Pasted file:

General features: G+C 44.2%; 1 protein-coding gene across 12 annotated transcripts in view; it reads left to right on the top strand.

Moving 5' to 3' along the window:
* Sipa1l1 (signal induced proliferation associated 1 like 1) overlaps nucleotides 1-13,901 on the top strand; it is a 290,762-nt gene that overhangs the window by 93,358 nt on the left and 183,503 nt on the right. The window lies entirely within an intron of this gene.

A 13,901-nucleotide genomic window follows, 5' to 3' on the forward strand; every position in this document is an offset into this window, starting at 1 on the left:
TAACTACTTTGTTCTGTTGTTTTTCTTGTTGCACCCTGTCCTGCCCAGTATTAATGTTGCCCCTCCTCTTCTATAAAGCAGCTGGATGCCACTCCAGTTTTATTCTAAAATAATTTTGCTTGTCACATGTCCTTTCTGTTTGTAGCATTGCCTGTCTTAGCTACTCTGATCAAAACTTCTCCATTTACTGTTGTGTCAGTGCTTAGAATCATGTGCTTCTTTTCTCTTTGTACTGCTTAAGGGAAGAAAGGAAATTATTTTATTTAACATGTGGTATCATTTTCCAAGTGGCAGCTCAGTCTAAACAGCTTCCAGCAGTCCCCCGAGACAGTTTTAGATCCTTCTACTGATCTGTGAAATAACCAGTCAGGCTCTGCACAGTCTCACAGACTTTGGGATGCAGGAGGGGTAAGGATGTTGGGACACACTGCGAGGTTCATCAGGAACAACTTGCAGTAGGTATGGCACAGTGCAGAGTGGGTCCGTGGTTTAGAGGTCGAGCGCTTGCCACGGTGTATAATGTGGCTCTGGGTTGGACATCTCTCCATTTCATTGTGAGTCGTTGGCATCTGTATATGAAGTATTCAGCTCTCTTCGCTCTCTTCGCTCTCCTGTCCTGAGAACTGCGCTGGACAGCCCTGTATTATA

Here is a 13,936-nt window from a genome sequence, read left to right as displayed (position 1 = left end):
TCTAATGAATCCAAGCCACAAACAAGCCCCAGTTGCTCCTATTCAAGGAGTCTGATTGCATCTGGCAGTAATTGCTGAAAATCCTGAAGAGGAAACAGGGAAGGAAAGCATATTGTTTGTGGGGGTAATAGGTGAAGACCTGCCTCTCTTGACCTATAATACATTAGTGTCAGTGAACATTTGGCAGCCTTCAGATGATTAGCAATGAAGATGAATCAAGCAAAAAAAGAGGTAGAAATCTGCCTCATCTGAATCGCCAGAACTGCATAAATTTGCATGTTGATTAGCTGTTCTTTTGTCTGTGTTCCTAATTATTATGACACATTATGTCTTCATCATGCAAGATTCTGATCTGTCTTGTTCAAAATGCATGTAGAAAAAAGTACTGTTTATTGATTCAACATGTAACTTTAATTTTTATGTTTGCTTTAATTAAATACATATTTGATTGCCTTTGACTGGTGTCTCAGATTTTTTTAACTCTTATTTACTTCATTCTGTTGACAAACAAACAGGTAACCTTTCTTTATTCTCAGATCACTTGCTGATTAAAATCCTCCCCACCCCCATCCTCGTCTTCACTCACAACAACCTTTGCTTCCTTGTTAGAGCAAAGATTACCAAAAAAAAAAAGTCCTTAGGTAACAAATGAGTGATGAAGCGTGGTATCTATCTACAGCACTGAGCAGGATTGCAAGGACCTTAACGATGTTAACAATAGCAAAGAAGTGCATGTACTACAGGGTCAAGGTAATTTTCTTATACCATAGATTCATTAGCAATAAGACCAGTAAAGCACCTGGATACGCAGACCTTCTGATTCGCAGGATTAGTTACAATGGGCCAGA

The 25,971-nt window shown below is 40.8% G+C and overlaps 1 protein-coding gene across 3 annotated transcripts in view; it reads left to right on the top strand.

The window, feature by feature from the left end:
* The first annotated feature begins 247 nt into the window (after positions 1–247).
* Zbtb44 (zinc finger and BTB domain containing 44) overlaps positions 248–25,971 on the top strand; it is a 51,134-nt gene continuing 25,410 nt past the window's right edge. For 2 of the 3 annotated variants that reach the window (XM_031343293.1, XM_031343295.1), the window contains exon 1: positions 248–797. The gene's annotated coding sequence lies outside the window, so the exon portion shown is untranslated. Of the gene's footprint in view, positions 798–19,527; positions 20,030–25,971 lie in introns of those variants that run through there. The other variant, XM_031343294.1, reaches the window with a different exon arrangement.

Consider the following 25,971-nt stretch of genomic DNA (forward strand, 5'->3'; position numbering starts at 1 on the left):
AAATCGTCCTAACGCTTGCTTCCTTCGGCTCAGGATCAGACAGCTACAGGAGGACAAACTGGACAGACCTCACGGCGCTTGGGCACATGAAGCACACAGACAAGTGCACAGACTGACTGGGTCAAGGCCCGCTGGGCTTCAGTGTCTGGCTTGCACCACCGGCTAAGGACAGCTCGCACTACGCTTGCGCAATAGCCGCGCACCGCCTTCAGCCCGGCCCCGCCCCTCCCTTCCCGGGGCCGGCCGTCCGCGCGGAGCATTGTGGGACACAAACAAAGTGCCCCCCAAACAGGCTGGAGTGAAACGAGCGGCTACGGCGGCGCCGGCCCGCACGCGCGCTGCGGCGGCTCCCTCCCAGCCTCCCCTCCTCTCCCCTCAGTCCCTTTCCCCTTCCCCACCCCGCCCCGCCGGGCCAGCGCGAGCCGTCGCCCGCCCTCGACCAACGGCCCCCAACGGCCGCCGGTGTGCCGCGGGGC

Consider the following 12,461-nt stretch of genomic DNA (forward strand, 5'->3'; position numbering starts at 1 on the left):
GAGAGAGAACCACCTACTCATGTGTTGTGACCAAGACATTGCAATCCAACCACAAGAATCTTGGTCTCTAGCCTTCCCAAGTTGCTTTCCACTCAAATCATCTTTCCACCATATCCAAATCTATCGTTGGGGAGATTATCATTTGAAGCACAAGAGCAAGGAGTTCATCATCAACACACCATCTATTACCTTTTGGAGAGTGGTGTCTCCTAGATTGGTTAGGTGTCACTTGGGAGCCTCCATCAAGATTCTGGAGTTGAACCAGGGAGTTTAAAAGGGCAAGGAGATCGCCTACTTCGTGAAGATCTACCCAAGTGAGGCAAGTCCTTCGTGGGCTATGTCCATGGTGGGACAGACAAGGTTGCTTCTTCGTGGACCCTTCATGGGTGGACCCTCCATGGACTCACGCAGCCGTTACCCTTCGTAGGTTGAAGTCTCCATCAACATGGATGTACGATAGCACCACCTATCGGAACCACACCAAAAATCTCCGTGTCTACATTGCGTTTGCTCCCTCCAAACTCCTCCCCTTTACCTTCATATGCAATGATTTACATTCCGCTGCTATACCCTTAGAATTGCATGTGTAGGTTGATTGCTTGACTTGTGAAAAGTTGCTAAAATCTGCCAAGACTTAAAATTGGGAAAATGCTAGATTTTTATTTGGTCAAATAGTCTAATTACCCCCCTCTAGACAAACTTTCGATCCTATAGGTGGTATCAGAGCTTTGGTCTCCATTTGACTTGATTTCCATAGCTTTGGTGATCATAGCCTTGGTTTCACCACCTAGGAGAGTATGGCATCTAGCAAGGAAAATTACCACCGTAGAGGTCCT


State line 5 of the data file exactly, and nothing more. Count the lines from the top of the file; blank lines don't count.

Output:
TAACTACTTTGTTCTGTTGTTTTTCTTGTTGCACCCTGTCCTGCCCAGTATTAATGTTGCCCCTCCTCTTCTATAAAGCAGCTGGATGCCACTCCAGTTTTATTCTAAAATAATTTTGCTTGTCACATGTCCTTTCTGTTTGTAGCATTGCCTGTCTTAGCTACTCTGATCAAAACTTCTCCATTTACTGTTGTGTCAGTGCTTAGAATCATGTGCTTCTTTTCTCTTTGTACTGCTTAAGGGAAGAAAGGAAATTATTTTATTTAACATGTGGTATCATTTTCCAAGTGGCAGCTCAGTCTAAACAGCTTCCAGCAGTCCCCCGAGACAGTTTTAGATCCTTCTACTGATCTGTGAAATAACCAGTCAGGCTCTGCACAGTCTCACAGACTTTGGGATGCAGGAGGGGTAAGGATGTTGGGACACACTGCGAGGTTCATCAGGAACAACTTGCAGTAGGTATGGCACAGTGCAGAGTGGGTCCGTGGTTTAGAGGTCGAGCGCTTGCCACGGTGTATAATGTGGCTCTGGGTTGGACATCTCTCCATTTCATTGTGAGTCGTTGGCATCTGTATATGAAGTATTCAGCTCTCTTCGCTCTCTTCGCTCTCCTGTCCTGAGAACTGCGCTGGACAGCCCTGTATTATA